When Should I Quote?
When is it appropriate to rely on a direct quote? You might want to directly quote a source
- If the quoted material goes to the heart of your discussion or argument.
- If it is so well-written that it cannot be condensed further.
- If it contains a dramatic eyewitness account of an event.
- If it is written by a prestigious author or philosopher.
- If it contains relevant statistics.
- If you cannot paraphrase or summarize the quote more effectively in your own words.
For example, if you were writing an essay about corporate crime, you might want to directly quote the following passage from Russell Mokhiber’s “Crime in the Suites,” which appeared in corporatepredators.org:
The financial cost [of corporate crime] to society is staggering. The National Association of Attorney Generals reports that fraud costs the nation’s businesses and individuals upwards of $100 billion each year. The Senate Judiciary Committee has estimated that faulty goods, monopolistic practices and other such violations annually cost consumers $174 to $231 billion. Added to this is the $10 to $20 billion a year the Justice Department says taxpayers lose when corporations violate federal regulations. As a rule of thumb, the Bureau of National Affairs estimates that the dollar cost of corporate crime in the United States is more than 10 times greater than the combined total from larcenies, robberies, burglaries and auto thefts committed by individuals.
This paragraph, for many of the reasons mentioned above, is eminently “quotable.” In other words, you might believe that you could not improve on the wording of this passage, in part because of its reference to specific costs, statistics, etc.
When Should I Paraphrase?
Paraphrasing, on the other hand, involves rearticulating someone else’s ideas. As a student, you routinely paraphrase your instructors’ lectures and the contents of textbooks.
Exams, in one sense, are one large paraphrase in that they require you to review and restate material from assigned readings and lectures. Of course, when you paraphrase, you want to be careful that you do not alter the author’s original message, eliminate any significant background information, misrepresent the author’s intentions, or copy the original wording too closely. To help you distinguish effective paraphrases from faulty paraphrases, consider how the following paragraph from Russell Mokhiber’s “Crime in the Suites” is handled:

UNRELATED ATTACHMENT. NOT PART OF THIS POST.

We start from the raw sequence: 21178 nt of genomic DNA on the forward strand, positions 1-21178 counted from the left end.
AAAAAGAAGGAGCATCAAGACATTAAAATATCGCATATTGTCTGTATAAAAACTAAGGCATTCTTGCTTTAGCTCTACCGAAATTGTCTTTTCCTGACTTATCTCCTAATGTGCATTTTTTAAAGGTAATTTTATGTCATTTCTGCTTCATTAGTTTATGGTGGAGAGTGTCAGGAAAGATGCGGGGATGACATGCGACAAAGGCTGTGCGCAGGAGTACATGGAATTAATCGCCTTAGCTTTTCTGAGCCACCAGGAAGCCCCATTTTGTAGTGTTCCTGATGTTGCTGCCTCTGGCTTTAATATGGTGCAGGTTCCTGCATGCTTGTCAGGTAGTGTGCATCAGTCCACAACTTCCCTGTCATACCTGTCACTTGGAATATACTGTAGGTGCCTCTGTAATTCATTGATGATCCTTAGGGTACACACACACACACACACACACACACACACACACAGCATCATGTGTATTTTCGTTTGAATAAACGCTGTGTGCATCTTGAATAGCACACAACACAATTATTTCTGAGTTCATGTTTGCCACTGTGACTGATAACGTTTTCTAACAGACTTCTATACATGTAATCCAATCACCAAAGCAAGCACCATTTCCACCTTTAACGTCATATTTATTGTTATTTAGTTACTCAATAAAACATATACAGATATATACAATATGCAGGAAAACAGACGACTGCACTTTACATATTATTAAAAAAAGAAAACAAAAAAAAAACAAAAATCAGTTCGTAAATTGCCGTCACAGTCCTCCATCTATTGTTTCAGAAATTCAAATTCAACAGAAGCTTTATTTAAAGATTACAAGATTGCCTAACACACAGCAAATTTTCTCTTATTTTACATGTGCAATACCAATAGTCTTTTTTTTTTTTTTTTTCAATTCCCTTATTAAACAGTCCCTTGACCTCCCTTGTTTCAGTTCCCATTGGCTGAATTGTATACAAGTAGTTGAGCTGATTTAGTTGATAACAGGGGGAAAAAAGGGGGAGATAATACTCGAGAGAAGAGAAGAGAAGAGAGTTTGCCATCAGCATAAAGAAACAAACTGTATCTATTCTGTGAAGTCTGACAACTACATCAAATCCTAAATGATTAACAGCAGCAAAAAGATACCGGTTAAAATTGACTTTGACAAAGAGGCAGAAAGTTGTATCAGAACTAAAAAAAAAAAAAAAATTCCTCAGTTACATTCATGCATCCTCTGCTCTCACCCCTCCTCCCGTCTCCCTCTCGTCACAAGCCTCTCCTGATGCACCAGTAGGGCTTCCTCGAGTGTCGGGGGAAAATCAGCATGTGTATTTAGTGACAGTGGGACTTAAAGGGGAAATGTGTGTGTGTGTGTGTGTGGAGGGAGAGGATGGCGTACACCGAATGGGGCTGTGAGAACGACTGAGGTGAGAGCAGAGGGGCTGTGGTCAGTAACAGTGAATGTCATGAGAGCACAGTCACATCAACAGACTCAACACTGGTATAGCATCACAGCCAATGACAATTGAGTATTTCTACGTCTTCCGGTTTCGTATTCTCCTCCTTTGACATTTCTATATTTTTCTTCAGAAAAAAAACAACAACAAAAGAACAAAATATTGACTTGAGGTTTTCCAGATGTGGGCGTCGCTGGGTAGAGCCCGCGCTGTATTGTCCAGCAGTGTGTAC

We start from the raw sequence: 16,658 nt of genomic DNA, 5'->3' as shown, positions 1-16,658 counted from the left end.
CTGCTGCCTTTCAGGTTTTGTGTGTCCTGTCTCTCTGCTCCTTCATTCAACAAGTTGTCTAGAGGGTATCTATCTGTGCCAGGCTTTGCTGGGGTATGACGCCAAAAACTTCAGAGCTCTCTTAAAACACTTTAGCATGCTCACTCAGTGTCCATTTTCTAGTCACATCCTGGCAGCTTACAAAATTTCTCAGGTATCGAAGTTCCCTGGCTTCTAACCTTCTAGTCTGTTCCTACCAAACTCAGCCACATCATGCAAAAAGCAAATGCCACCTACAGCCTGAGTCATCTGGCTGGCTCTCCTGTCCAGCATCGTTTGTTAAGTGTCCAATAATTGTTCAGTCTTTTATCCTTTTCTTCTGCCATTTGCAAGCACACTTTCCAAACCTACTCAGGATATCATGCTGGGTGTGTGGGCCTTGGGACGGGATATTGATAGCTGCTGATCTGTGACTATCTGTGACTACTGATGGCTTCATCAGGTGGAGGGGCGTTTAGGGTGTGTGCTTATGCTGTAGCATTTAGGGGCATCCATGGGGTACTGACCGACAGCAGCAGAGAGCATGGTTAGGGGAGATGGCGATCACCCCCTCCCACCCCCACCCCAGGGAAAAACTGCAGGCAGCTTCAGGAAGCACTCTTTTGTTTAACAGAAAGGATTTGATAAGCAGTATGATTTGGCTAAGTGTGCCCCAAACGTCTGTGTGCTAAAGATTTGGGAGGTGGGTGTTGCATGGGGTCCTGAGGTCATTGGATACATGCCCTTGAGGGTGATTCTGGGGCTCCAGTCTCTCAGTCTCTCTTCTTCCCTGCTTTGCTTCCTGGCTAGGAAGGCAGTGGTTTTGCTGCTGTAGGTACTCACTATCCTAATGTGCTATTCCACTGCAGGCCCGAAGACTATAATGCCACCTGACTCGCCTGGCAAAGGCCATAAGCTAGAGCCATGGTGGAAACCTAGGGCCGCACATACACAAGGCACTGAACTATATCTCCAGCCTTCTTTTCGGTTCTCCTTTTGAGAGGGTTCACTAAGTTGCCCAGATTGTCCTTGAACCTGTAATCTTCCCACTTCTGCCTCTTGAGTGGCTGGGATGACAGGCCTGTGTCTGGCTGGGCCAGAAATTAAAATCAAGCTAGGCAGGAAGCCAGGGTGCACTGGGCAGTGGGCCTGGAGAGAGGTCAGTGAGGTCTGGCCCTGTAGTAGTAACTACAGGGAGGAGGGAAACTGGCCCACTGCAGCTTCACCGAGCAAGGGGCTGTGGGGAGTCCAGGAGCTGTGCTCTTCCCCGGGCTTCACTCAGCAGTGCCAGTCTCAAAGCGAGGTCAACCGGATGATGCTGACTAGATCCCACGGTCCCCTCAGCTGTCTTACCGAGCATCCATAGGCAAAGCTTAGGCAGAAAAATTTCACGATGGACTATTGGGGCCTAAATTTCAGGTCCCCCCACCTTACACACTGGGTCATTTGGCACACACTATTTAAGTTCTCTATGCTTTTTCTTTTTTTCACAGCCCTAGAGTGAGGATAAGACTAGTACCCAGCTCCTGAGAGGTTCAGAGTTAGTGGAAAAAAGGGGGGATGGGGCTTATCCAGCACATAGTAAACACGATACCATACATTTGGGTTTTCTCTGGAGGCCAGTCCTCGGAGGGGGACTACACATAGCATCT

Original passage: The full extent of the corporate crime wave is hidden. Although the federal government tracks street crime month by month, city by city through the FBI’s Uniform Crime Reports, it does not track corporate crime. So the government can tell the public whether burglary is up or down in Los Angeles for any given month, but it cannot say the same about insider trading or illegal polluting.
Faulty paraphrase: In “Crime in the Suites” Mokhiber has noted that the full extent of the corporate crime wave is hidden. The federal government does not track corporate crime, yet it does track street crime month by month, city by city through the FBI’s Uniform Crime Reports. So the government can tell the public whether burglary is up or down in San Francisco for any given month, but it cannot say the same about insider trading or illegal polluting.
The “faulty paraphrase” is a good example of academic dishonesty—that is, plagiarism. While a few words have been changed and the structure of the second sentence has been changed, this passage as a whole has not been revised in the paraphraser’s own words.
Effective paraphrase: In “Crime in the Suites” Mokhiber has noted that we lack information about the prevalence of corporate crime. While the FBI monitors crime statistics for the federal government on a monthly basis, it fails to do so for corporate crime. Consequently, we may know that violent crime is up by 10 percent in Manhattan, but we can’t be sure that less insider trading is occurring this year on Wall Street.